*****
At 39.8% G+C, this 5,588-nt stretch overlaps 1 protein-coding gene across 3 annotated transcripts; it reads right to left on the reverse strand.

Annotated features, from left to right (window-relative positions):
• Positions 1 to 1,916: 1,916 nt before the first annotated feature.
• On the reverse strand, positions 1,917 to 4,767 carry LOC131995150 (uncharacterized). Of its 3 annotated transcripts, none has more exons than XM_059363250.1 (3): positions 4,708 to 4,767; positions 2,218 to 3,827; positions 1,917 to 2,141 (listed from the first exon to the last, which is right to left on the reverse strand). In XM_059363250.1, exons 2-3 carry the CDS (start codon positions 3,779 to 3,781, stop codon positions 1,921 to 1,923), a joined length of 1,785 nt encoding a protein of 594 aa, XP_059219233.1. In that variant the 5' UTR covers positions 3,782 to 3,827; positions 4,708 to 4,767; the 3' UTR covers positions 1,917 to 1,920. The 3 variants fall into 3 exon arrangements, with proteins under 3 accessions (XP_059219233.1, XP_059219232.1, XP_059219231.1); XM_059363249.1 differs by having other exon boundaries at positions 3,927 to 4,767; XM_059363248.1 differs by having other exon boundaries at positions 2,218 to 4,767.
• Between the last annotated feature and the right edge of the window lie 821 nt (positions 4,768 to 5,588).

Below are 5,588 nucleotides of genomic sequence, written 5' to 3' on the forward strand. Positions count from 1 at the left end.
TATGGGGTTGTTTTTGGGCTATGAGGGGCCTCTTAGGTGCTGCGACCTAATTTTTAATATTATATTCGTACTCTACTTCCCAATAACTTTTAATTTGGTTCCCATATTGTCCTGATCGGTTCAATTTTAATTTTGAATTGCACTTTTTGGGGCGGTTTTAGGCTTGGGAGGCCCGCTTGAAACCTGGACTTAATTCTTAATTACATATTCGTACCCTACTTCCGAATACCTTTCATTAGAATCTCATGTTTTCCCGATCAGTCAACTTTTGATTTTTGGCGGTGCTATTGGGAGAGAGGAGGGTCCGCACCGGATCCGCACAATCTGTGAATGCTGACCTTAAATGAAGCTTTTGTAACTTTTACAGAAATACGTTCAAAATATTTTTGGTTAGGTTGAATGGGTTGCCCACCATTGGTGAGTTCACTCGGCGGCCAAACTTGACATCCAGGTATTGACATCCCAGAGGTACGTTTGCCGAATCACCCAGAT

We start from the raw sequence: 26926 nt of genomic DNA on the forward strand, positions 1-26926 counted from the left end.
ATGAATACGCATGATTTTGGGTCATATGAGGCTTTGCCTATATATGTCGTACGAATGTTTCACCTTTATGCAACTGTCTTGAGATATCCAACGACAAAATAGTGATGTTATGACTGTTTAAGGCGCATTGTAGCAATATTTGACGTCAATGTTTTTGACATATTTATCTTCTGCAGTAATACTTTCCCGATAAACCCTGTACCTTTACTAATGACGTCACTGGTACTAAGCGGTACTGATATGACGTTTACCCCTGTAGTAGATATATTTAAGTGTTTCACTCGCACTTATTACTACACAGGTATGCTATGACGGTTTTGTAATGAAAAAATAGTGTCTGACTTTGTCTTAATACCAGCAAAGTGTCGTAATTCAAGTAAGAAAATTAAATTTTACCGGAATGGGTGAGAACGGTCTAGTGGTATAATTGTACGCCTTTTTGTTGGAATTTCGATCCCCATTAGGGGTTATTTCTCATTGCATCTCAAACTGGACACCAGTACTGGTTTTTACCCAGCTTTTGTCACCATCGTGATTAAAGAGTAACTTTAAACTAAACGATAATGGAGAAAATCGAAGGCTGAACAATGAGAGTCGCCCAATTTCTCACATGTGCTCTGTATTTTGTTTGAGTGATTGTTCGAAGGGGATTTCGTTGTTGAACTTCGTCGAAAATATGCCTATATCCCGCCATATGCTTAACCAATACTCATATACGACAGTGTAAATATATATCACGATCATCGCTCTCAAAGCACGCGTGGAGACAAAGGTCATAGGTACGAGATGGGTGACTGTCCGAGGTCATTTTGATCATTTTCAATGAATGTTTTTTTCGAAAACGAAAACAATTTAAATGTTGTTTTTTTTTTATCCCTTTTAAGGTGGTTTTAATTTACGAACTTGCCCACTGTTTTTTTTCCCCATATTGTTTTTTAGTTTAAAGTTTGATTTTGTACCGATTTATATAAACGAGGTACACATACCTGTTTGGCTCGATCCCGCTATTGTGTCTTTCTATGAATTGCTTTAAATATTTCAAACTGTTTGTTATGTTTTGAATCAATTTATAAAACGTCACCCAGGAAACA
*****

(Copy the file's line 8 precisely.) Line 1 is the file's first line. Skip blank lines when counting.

We start from the raw sequence: 26926 nt of genomic DNA on the forward strand, positions 1-26926 counted from the left end.